Economist Who Correctly Predicted Inflation Predicts More

Economist Who Correctly Predicted Inflation Predicts More
People shop for produce at a store in Rosemead, Calif., on June 28, 2022. (Frederic J. Brown/AFP via Getty Images)
Petr Svab

While the hundreds of economists employed by the Federal Reserve were apparently blindsided by the current wave of inflation, there were economists who got their predictions right. Not only did they get the overall inflation number right, but they also explained why so many others got it wrong.

Based on their calculation, they expect inflation to continue, although somewhat diminished, for perhaps two more years.

“At the end of this year, I don’t see how inflation ... can be less than 7 percent,” Steve Hanke, one of the economists, said during a recent Wealthion interview.

At the end of 2023, he expects inflation to stay elevated at about 6 percent year-over-year.

Hanke, professor of applied economics at Johns Hopkins University, and John Greenwood, chief economist at Invesco in London, predicted in July 2021 that the U.S. Consumer Price Index (CPI), the most popular measure of inflation, would reach at least 6 percent and as much as 9 percent by the end of 2021. The CPI was up by 7 percent in December year-over-year and hit a four-decade high of 8.6 percent in May.

Many economists and politicians, including Fed Chair Jerome Powell and President Joe Biden, have blamed idiosyncratic phenomena such as supply chain disruptions and the Ukraine war for inflation.

These factors are secondary, according to Hanke.

“This is an old game with the White House and the Fed trying to cover their tracks,” he said in a May interview with Larry Kudlow, former economic adviser to President Donald Trump.

It’s true that the COVID-19 pandemic and the related lockdowns have disrupted supply chains. People spent much less on services and much more on tangible goods, which hiked demand for commodities, manufacturing, and shipping. As a result, prices of goods have appreciated much more than those of services.

It’s also true that the Ukraine war and the sanctions imposed on Russia for its invasion have disrupted the oil and grain markets.

But such disruptions should only affect prices in select areas of the economy and only for a limited time. If prices rise across the board, it must be that too much new money has been printed, Hanke argued.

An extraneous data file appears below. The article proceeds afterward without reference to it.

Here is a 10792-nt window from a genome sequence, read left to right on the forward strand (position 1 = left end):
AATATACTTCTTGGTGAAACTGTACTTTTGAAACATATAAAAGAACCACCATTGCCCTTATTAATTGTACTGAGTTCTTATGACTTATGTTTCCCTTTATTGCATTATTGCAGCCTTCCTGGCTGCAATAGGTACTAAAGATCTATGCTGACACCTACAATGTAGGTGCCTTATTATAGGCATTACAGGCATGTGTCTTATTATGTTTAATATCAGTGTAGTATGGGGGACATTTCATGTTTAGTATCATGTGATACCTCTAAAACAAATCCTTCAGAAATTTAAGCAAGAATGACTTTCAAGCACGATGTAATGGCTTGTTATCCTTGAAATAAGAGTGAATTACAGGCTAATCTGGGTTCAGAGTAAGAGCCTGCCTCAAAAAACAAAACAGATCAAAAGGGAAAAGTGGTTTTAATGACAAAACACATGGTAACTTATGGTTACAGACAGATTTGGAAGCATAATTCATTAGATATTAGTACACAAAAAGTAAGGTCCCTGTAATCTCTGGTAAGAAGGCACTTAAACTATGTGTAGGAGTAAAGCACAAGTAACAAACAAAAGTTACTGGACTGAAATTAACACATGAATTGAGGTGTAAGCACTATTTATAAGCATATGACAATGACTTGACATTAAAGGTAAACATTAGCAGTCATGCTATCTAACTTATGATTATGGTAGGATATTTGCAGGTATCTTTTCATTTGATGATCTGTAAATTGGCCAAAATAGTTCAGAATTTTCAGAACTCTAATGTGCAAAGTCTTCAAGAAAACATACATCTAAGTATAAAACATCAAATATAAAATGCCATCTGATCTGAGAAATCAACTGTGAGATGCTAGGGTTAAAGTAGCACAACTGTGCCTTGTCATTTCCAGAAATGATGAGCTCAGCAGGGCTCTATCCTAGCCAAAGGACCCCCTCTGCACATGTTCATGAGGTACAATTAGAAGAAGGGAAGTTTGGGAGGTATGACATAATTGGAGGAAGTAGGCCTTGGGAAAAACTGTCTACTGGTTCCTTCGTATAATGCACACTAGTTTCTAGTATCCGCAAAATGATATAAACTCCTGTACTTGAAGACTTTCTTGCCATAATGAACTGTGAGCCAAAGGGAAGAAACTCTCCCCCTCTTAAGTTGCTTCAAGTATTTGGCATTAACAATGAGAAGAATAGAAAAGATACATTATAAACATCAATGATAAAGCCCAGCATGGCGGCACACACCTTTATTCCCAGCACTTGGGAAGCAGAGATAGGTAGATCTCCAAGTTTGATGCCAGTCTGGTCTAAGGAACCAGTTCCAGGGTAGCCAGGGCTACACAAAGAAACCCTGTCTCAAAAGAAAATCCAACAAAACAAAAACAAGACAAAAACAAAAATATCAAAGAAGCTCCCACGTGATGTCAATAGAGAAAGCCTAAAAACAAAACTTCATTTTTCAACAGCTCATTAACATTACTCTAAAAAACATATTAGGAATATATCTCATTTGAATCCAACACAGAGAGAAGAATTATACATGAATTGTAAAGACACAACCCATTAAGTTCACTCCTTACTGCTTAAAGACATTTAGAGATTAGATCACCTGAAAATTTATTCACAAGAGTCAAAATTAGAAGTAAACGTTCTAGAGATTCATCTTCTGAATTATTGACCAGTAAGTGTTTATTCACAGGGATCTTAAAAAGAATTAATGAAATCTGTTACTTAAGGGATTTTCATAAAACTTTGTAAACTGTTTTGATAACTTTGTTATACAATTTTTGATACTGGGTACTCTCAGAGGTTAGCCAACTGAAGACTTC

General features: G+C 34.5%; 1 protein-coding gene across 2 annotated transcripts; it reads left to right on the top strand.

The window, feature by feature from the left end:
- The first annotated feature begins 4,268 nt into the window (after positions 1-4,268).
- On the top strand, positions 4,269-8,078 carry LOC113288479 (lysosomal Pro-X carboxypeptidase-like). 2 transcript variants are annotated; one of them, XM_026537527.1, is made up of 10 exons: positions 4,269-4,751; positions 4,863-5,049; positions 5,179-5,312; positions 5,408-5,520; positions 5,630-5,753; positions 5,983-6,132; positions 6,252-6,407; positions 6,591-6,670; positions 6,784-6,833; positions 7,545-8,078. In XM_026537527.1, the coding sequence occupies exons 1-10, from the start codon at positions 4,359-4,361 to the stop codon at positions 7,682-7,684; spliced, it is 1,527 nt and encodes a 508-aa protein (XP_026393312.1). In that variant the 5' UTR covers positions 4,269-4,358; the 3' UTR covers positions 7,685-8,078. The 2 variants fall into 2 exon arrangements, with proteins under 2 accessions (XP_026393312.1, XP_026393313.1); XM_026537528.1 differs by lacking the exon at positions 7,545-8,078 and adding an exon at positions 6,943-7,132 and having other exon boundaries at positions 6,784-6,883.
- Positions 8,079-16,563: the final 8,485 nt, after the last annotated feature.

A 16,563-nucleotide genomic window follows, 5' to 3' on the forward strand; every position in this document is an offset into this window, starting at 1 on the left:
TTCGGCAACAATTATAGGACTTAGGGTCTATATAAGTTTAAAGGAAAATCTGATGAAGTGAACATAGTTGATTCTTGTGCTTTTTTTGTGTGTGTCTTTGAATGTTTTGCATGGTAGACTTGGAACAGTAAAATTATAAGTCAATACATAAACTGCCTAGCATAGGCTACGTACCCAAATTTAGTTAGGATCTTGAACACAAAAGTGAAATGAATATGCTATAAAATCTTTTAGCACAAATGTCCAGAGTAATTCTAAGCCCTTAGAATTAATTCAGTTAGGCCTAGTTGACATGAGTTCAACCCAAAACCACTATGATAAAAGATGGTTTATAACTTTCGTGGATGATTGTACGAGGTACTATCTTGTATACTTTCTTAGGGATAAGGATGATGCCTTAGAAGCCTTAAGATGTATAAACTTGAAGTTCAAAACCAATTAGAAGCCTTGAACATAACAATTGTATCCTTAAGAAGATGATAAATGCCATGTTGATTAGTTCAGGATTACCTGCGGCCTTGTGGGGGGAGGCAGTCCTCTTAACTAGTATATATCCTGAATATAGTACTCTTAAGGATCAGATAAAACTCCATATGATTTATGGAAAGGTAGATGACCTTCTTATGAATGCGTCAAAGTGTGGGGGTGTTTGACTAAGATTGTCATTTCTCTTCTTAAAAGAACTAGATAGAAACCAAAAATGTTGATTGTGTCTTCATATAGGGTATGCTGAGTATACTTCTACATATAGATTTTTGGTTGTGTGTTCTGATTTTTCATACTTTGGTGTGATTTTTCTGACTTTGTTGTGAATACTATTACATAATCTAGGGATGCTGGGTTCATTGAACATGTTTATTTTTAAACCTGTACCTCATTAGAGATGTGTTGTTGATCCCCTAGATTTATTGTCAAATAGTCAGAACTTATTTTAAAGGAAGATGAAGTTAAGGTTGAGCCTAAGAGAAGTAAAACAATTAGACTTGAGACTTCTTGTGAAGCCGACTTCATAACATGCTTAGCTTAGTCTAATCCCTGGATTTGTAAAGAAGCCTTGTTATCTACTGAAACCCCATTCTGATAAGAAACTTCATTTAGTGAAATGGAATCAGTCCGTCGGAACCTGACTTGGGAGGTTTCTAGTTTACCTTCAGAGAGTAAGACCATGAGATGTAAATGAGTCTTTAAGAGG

“There is only one cause underlining it all and that’s an excess amount of money that’s been created,” he said.

Hanke and Greenwood have used the analogy of a “monetary bathtub.” The water in the tub is the number of dollars newly printed by the Fed. There are three “drains”: One is the expansion of the economy. If Americans produce more goods and services and the total amount of money stays the same, prices should go down. A certain amount of new dollars thus offsets such a price decrease.

Another drain is the change in the velocity of money, which means how fast money is changing hands in the economy. In recent decades, there has been a growing trend of holding dollars, which decreases the velocity and thus offsets a certain amount of newly printed dollars. Everything else manifests as inflation.

The underlying idea has been encapsulated into the Quantity Theory of Money, articulated by 18th-century economist Henry Thornton based on previous works of John Locke and others and popularized in the mid-20th century by economists Milton Friedman and Anna Schwartz. It states that the quantity of money times its velocity equals the total price level times the number of transactions.

With the money supply (M2) going up by more than 40 percent in 2020 and 2021, “we’re still left with about a 30 percent cumulative increase that’s excess that will eventually come into the system as inflation,” according to Hanke.

Hanke and Greenwood published their analysis in September 2021 in the Journal of Applied Corporate Finance. Yet months later, the Fed and the Biden administration expressed surprise over the persistence of inflation.

If Hanke and Greenwood could figure it out, why wouldn’t the armies of economists at the Fed and the Treasury?

Hanke believes it has to do with ideological blindness.

Nearly all economists at the Fed headquarters in Washington are Democrats, he said, and therefore it’s anathema for them to endorse the views of monetarists such as Friedman, who are generally pro-free market and fiscally conservative.

“The Democrats want to keep Milton and any of his ideas buried, and buried very deep,” Hanke said.

He pointed out that countries that have kept their money printing more in check during the pandemic, such as Japan or Switzerland, are now reaping the benefits of lower overall inflation despite facing similar supply disruption issues as other countries.

“We were right,“ Hanke said. ”Have the reporters picked up on it? No. They’ve canceled this.”

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